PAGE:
Saturday, September 29, 2007

Dinner at Chateau Mouton Rothschild

We were collected by coach from the hotel and driven to the Chateau to arrive promptly at 9pm. As we were early, we had to sit and wait behind the chai (cellars) of Clerc-Milon, Mouton's sister estate (Classified 5th Growth Pauillac). Apparently when the invite says 9pm, you are required to turn up at 9pm, not 8:58 or 9:01, but 9:00pm on the nail. Sods law, as we sat there and waited it started to rain a bit, and as we pulled up to the gates of the Chateau people were there with umbrellas to escort us up to the door.
We were dining in what used to be the barns where the animals were quartered, until Baron Phillipe had it converted into a grand barrel cellar and his living quarters. Apparently he did not wish to live in the Chateau, so he lived out his life in the converted barn. We were shown into a magnificent room, small but decorated with art works recovered from a great French liner, and proudly displayed. An aperitif of Pol Roger was served with canapes of nik-naks and bugles (yes the crisps!!! how bizarre!!), before being called through to dinner in the dining room next to the grand chai.
The grand chai was a revelation of its time, built in the 1920 its massive room is completely unsupported by pillars, a masterpiece of engineering at the time. At its capacity it can accomodate over a thousand barrels of wine, and as we dined the barrel hall was virtually empty, the new barrels for the 2007 vintage only starting to arrive over the next month.
As we split off to our tables the meal was served. We started with a starter of Salmon in Aspic, with red pepper and peppercorns. This was paired with the white wine of Mouton Rothschild - Aile d'Argent. The predominantly semillon blend with its rich smokyness paired well with the picquant spicyness of the pepper and the big chunks of mi-cuit salmon hunkering in the aspic. I think the vintage was 2004, but it may have been 2005, whatever it was really fabulous. The rolled out the red wines then, starting with the Baron d'Arques, Mouton's Languedoc red, followed by the d'Armailhac 1995 which continues to impress me with its solid structure and richness of flavour. Its amazing that this is still only a fifth growth, as for me it puts many third growths to shame. Then it was time for the big boy. Chateau Mouton Rothschild 1989 en magnum. OMG it was good. Rich, earthy nose with dominant flavours of red fruit, tobacco, cedarwood humidor aromas all intertwinned. I must have sunk nearly half a magnum of this one, it was marvelous. This was all paired off with a cutlet of lamb, from a local farm, rolled in cepes and wrapped in crepinette, served with minted new peas (mushy!!) and caramelised baby onions with a rich red wine reduction. It was divine! Cheese was a selection of camembert and some mimolette, followed by dessert of fig fool, with the figs coming fresh from trees around the estate.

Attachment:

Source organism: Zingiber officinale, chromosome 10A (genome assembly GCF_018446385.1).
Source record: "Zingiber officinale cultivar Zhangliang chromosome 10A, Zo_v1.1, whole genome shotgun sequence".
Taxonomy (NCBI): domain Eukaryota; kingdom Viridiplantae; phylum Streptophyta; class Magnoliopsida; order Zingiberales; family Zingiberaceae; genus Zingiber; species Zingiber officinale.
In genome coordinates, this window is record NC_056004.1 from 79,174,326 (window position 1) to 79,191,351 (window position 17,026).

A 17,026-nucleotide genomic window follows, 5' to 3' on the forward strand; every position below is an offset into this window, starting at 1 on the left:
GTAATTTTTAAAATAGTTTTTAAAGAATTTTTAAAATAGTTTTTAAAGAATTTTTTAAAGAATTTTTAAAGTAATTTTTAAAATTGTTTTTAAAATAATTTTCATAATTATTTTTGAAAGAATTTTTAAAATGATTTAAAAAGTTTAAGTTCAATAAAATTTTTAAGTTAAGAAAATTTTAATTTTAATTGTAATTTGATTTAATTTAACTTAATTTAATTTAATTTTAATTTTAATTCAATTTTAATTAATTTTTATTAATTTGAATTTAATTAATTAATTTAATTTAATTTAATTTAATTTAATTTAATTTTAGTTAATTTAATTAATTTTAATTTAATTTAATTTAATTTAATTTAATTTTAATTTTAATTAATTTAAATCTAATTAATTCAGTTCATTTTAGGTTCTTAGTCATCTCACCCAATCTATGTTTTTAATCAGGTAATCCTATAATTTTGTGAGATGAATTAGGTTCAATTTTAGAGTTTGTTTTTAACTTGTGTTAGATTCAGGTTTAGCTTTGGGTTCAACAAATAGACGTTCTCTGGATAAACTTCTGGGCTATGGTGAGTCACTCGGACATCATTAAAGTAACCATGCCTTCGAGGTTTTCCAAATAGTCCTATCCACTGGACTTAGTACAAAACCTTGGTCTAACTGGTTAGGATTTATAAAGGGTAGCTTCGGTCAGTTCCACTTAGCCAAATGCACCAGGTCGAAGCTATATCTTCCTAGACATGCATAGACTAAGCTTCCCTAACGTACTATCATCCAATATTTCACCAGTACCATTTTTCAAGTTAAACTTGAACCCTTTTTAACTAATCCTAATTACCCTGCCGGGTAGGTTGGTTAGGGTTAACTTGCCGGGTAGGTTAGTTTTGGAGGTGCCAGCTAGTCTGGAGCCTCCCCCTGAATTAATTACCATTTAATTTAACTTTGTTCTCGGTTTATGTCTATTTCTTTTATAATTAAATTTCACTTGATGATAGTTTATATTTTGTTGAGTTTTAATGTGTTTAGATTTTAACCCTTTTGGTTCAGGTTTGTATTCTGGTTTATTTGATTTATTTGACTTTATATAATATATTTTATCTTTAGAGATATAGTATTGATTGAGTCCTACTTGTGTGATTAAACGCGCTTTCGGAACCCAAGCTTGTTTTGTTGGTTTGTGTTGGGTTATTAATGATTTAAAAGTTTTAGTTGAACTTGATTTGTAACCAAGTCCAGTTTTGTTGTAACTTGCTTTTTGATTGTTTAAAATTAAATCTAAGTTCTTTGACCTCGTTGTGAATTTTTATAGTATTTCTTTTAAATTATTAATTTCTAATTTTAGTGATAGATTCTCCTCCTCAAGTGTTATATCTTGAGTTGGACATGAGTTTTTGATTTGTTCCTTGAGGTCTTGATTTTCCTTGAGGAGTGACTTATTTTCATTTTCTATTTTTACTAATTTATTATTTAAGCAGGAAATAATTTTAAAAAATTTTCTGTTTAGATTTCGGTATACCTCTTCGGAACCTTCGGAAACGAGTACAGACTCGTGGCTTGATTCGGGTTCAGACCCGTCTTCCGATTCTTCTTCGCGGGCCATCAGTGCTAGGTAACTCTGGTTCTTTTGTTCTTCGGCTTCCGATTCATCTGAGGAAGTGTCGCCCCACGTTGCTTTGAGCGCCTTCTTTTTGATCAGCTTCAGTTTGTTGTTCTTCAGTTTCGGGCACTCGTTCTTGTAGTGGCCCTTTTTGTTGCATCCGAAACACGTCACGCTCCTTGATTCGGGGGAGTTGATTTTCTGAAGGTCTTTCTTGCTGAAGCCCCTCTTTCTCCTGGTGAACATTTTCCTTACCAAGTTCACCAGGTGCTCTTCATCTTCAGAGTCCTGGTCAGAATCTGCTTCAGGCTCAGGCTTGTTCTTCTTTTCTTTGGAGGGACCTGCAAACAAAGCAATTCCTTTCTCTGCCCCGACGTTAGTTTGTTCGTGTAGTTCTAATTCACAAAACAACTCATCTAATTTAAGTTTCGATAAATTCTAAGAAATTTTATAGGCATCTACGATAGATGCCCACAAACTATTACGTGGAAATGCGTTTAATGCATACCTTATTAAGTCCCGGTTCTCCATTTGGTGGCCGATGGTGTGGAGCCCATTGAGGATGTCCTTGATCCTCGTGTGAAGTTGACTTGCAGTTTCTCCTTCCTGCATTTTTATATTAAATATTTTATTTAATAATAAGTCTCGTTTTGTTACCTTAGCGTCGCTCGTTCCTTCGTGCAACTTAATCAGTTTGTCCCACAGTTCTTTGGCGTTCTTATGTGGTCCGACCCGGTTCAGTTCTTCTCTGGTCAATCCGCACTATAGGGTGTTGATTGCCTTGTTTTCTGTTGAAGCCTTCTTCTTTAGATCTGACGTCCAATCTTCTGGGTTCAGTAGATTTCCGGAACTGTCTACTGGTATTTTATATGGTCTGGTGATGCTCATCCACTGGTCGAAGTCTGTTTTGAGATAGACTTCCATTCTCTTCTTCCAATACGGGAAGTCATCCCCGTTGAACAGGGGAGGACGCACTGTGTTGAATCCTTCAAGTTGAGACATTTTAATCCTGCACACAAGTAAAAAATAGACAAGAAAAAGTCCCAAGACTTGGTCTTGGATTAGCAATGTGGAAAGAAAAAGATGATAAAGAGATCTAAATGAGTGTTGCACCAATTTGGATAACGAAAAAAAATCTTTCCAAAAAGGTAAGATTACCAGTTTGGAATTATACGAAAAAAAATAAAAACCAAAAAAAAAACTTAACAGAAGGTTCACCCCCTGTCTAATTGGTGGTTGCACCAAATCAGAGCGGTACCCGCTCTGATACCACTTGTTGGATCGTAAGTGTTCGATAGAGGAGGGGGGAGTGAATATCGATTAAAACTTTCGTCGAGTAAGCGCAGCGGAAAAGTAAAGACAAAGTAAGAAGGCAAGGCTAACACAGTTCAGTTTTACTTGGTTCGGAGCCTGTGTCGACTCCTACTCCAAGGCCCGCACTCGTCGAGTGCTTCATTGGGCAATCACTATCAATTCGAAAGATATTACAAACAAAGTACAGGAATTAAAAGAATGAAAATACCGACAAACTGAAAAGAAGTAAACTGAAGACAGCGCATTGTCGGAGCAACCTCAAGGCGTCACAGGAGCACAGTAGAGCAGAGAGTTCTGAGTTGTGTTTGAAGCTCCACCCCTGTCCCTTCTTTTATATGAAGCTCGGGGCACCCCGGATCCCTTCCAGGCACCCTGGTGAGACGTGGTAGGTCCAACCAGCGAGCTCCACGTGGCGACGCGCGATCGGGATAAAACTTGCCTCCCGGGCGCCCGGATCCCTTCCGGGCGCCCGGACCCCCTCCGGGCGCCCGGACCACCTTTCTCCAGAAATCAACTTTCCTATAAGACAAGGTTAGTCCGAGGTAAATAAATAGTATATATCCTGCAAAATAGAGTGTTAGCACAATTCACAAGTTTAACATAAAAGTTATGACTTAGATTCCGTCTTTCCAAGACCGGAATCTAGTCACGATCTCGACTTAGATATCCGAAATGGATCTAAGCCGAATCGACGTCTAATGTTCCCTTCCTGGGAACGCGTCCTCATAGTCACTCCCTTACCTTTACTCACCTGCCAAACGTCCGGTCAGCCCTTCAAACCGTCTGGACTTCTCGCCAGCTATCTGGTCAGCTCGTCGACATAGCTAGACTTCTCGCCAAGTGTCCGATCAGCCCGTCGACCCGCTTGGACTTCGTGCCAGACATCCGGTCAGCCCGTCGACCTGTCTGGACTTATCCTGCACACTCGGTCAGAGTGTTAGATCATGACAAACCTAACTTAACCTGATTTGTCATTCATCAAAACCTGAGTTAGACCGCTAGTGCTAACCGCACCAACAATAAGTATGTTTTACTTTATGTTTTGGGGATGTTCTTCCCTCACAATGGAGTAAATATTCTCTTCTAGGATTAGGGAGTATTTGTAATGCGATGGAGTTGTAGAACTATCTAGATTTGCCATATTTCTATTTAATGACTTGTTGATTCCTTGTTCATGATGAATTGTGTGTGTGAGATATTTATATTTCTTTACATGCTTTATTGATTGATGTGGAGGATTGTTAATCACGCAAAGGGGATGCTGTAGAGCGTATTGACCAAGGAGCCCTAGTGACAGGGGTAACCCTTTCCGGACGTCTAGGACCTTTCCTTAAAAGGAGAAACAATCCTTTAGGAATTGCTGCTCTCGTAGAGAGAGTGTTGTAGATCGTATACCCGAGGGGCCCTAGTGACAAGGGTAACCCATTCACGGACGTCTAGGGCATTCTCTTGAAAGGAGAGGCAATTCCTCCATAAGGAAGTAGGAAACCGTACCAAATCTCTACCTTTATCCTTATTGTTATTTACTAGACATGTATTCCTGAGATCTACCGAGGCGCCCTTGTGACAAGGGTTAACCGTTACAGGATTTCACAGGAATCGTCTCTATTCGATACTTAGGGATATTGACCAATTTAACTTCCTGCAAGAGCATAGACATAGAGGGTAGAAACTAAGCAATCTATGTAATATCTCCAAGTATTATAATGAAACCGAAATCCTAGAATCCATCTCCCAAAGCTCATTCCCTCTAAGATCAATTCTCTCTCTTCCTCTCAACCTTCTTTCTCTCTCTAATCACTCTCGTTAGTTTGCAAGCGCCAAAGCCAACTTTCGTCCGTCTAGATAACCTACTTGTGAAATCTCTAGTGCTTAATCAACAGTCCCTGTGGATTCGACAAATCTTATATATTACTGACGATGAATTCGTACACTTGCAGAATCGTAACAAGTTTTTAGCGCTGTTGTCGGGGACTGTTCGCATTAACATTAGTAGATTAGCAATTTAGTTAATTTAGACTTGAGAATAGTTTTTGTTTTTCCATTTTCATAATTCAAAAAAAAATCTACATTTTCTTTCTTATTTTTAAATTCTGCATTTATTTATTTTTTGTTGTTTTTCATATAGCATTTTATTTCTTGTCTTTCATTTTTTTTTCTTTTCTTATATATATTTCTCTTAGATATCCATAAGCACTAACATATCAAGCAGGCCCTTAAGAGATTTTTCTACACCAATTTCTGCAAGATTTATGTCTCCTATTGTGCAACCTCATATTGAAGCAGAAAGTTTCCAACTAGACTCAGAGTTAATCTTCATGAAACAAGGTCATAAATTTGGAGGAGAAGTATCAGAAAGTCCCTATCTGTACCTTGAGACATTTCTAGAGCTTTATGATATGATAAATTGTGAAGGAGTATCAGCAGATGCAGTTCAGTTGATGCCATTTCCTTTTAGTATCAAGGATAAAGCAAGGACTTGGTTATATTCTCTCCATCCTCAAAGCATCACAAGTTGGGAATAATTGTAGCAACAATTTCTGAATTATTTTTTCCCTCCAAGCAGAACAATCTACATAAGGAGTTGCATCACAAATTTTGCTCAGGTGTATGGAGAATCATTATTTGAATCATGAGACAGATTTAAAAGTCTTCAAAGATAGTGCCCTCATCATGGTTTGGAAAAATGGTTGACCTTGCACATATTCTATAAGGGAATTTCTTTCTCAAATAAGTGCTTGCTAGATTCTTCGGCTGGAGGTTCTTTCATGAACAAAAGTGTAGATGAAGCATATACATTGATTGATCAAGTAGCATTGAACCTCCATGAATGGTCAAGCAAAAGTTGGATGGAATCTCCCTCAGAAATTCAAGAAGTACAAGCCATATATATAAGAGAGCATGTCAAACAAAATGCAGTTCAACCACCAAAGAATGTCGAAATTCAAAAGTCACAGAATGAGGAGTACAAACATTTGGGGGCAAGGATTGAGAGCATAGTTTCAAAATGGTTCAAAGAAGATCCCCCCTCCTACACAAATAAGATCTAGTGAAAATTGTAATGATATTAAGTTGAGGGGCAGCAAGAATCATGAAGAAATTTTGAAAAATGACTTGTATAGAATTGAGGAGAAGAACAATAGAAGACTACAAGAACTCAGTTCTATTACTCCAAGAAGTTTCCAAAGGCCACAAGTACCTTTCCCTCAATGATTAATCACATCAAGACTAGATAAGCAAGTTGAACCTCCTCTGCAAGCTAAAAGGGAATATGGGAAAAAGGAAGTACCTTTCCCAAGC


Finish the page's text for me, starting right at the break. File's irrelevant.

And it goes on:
As coffee was served, Xavier de Eizaguire, Executive Director of Sales & Marketing gave a quick speech. He told us our yield for the day, how much fruit we had picked, and he seemed to be genuinely impressed with the quantity. We had been harvesting parcel 105, a 1.5 hectare plot of merlot noir grafted onto Vitis Riparia. The plot contained around 9,202 vines. We had harvested 950 cachets (grey plastic tubs) with an average weight of 12kg each, to provide a total yield of 11,400kg of fruit. He told us this was the equivalent of 875 cases of wine or 10,500 bottles. Now considering that Merlot constitutes around 12% of the blend, we can expect that the fruit we picked will be present in around 87,500 bottles of Mouton Rothschild or its second wine Le Petit Mouton. Not that bad really for a days graft. We were then all presented with certificates from the Chateau declaring us Vendageurs d'Honneur de Chateau Mouton Rothschild.

The evening drew to a close just after 1am and we all headed back to the hotel, with our certificates and a large poster depicting all the labels from 1945 to 2004. The poor Americans/Canadians had to leave at 5am to catch a flight home, but for the rest of us, we could look forward to a slight lie in before being collected again at 10am for a visit round the Chateau and a tasting of the 2006 barrel samples. For some of us thought, the hour long journey back to the hotel was time to catch forty winks.

Aw bless!!

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